Cottage renovations always seem to fall to the wayside. So the day you finally decide to commit to a cottage renovation is exciting!
Just like a home renovation, bringing a cottage renovation to life takes careful planning. You need to have a clear idea of your cottage reno’s purpose, potential challenges, and benefits.
The purpose of your cottage renovation is essential to identify before you get started. Improving usability is often the main, but what exactly does that mean? For your cottage, usability is defined by you and your family’s needs. For example, what seasons you’re there for, how many people you’re accommodating, and what activities you engage in.
Below, we have included some examples of the most common purposes of cottage renovation.
Often the expectations of people hoping to sell their cottage are a bit outdated. Unfortunately, many cottages are as well.
There is an idea that all cottages will sell. In reality, the cottage market is slower than what you find in urban centers. They often sit on the market for months, or even years. Location alone is no longer enough to rely on. To appeal to consumers cottages need to feel fresh.
An outdated cottage simply won’t sell. At least, not at its full potential value. The current cottage trend is in modernizing aesthetic. Colonial and traditional style cottages do not have the appeal they once had.
Cottage life is a breath of fresh air that you just can’t get in the city. Retired people or those who work from home often long to escape to the more relaxed lifestyle. Even those semi-retired are moving to cottage country and keeping a pied-à-terre in the city. Others just want to build their lifestyle around the cottage. Especially if it is on a lake or larger acreage.
Living in a cottage full-time requires considerations that other cottage renovations may not. For those who work remotely or work part-time, do you need an office at the cottage? Will you be meeting clients there? You may need to plan this into the design of your cottage.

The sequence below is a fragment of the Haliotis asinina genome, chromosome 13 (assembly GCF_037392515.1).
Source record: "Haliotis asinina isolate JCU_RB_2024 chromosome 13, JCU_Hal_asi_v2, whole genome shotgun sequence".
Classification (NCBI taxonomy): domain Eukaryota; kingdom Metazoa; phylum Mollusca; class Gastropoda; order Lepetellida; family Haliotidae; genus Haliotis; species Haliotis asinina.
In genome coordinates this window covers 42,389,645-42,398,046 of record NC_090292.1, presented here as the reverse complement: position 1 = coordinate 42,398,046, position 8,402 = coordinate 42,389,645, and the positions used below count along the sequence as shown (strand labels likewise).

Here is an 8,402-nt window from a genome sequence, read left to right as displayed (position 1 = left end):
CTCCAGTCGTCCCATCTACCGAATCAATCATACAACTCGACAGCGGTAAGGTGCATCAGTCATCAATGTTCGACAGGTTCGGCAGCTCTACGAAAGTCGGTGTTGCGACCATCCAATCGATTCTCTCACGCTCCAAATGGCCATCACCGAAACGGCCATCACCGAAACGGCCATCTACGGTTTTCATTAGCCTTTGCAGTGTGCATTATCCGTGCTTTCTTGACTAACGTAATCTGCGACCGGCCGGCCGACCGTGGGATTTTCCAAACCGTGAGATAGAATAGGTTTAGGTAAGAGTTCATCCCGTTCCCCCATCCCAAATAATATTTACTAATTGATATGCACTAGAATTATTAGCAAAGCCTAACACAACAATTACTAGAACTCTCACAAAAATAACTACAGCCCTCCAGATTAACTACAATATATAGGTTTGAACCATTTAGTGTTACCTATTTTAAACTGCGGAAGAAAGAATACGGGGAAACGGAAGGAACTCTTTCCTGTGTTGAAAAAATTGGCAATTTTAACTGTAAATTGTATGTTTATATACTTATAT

Is your cottage four-season ready? Most cottages are designed for three seasons. If you are staying in the cottage all winter long you need to be sure that it is insulated, heated and prepared with a backup generator. As well, what will you do about storage? Many cottagers store their summer gear, toys, and equipment inside the cottage over winter. Will this leave you with enough living space? Or will more space be required?
Another consideration is guests. Guest rooms in cottages are usually pretty necessary. Not a lot of guests will visit a cottage just for the day, so they need somewhere to stay. But winter visits tend to be rare. Is it worthwhile paying to heat rooms that aren’t being used?
At 8 Mile Point we set the guest bedrooms on the second floor. This allows the owners to seal off the guest area when there are no visitors. This kept heating costs lower and allowed them to operate the cottage as a fully functional bungalow when only the owners were present.
Updating the look and feel is a common reason for renovating cottages that have been recently purchased or inherited. The old family cottage may have been designed around the needs of your parents or grandparents, but is it the right fit for you? Perhaps you bought your cottage with the goal of fixing it up, and now you need to figure out what that entails.
The key here is to think about how you intend to use the cottage. For example, a common change is to update the kitchen. Especially for those who plan on staying for more than a couple days at a time, or entertain large groups. You want the ability to create full meals comfortably. A cottage kitchen renovation also raises the resale value.